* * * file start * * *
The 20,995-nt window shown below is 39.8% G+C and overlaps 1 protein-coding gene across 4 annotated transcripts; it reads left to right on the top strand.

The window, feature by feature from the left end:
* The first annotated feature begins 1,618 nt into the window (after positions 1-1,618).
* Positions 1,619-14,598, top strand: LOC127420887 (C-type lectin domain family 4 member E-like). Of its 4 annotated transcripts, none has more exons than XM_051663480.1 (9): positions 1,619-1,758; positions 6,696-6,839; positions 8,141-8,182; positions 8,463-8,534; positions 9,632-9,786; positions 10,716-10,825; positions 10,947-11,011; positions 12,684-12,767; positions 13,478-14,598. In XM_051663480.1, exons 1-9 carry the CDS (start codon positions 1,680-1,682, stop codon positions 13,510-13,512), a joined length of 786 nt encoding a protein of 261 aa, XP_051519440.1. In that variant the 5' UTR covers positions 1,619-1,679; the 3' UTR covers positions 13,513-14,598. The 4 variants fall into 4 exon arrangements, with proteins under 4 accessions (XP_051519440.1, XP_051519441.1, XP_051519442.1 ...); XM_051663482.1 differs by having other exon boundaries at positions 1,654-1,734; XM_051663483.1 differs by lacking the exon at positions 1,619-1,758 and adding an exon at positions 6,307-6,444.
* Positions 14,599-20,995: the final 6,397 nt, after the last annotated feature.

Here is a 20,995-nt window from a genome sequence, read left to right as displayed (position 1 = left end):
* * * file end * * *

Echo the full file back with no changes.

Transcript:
The 20,995-nt window shown below is 39.8% G+C and overlaps 1 protein-coding gene across 4 annotated transcripts; it reads left to right on the top strand.

The window, feature by feature from the left end:
* The first annotated feature begins 1,618 nt into the window (after positions 1-1,618).
* Positions 1,619-14,598, top strand: LOC127420887 (C-type lectin domain family 4 member E-like). Of its 4 annotated transcripts, none has more exons than XM_051663480.1 (9): positions 1,619-1,758; positions 6,696-6,839; positions 8,141-8,182; positions 8,463-8,534; positions 9,632-9,786; positions 10,716-10,825; positions 10,947-11,011; positions 12,684-12,767; positions 13,478-14,598. In XM_051663480.1, exons 1-9 carry the CDS (start codon positions 1,680-1,682, stop codon positions 13,510-13,512), a joined length of 786 nt encoding a protein of 261 aa, XP_051519440.1. In that variant the 5' UTR covers positions 1,619-1,679; the 3' UTR covers positions 13,513-14,598. The 4 variants fall into 4 exon arrangements, with proteins under 4 accessions (XP_051519440.1, XP_051519441.1, XP_051519442.1 ...); XM_051663482.1 differs by having other exon boundaries at positions 1,654-1,734; XM_051663483.1 differs by lacking the exon at positions 1,619-1,758 and adding an exon at positions 6,307-6,444.
* Positions 14,599-20,995: the final 6,397 nt, after the last annotated feature.

Here is a 20,995-nt window from a genome sequence, read left to right as displayed (position 1 = left end):